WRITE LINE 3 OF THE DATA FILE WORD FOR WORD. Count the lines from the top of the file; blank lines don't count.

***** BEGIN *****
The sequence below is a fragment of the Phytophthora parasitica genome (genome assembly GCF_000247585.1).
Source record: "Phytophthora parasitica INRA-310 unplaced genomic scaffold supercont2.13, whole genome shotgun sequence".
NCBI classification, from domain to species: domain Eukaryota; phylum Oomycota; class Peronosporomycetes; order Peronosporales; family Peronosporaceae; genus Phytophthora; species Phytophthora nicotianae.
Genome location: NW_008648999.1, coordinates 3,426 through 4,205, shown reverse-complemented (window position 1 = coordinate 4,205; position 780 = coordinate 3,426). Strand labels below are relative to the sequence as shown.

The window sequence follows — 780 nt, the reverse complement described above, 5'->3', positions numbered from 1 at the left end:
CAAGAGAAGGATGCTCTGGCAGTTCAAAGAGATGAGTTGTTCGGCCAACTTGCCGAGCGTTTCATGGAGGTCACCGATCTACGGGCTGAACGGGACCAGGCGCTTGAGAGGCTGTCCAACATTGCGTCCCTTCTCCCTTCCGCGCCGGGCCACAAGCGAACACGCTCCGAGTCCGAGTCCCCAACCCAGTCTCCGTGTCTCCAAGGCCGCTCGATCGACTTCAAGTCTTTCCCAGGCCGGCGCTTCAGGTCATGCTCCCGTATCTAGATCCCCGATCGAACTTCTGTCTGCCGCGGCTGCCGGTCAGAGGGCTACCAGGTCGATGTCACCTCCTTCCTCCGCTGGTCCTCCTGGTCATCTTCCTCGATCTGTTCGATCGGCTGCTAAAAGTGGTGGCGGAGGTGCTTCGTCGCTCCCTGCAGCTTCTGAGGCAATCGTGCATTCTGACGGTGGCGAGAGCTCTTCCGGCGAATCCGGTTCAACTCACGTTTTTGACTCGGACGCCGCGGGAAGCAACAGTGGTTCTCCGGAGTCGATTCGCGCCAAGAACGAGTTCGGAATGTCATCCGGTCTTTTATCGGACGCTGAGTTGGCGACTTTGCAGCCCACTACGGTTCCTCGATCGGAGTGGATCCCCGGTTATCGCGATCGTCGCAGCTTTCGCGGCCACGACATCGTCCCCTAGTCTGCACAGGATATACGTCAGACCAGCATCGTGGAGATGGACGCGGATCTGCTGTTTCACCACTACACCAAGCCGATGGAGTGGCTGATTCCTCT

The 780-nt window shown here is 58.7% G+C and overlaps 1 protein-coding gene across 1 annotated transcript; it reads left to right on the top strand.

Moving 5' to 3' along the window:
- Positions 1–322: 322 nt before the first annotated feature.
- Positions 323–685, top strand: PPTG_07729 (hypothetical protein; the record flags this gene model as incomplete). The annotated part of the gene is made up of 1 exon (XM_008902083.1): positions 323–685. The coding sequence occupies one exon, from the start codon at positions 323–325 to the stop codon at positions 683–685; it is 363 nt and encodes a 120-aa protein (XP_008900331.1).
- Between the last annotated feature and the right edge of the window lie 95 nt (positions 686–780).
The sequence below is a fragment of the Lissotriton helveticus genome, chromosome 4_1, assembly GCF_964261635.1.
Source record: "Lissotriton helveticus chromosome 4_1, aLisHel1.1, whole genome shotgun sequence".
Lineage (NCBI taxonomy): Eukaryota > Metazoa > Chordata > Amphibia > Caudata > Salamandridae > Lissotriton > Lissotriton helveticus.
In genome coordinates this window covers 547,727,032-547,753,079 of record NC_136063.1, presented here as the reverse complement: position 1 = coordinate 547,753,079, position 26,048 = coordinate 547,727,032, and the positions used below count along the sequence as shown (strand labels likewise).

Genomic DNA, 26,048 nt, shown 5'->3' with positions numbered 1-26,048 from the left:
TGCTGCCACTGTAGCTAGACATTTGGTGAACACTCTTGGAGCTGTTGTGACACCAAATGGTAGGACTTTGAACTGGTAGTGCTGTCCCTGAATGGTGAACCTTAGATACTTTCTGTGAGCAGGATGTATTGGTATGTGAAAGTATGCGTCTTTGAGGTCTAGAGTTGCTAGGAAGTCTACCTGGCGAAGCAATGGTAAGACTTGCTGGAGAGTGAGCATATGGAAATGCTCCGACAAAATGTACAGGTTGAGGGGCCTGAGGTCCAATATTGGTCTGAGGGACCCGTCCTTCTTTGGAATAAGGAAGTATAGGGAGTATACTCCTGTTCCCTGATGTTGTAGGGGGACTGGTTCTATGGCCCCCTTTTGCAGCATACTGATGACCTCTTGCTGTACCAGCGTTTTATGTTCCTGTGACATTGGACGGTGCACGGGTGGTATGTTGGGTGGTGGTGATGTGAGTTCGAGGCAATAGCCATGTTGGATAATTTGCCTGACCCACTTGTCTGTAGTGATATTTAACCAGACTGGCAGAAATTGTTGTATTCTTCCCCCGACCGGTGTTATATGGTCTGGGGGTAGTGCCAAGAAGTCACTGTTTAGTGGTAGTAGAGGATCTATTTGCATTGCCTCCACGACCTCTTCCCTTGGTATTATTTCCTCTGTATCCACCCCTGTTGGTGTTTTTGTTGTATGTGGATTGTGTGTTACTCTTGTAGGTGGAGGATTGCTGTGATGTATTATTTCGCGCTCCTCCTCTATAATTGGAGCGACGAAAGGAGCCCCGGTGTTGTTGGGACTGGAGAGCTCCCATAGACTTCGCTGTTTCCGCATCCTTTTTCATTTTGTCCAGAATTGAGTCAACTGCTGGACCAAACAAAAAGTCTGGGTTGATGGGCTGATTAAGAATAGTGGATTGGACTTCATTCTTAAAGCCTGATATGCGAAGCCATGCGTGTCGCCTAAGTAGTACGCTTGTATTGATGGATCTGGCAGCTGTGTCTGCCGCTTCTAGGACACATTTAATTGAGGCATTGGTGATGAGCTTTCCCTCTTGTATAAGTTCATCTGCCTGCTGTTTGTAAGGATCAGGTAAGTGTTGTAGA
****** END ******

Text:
NCBI classification, from domain to species: domain Eukaryota; phylum Oomycota; class Peronosporomycetes; order Peronosporales; family Peronosporaceae; genus Phytophthora; species Phytophthora nicotianae.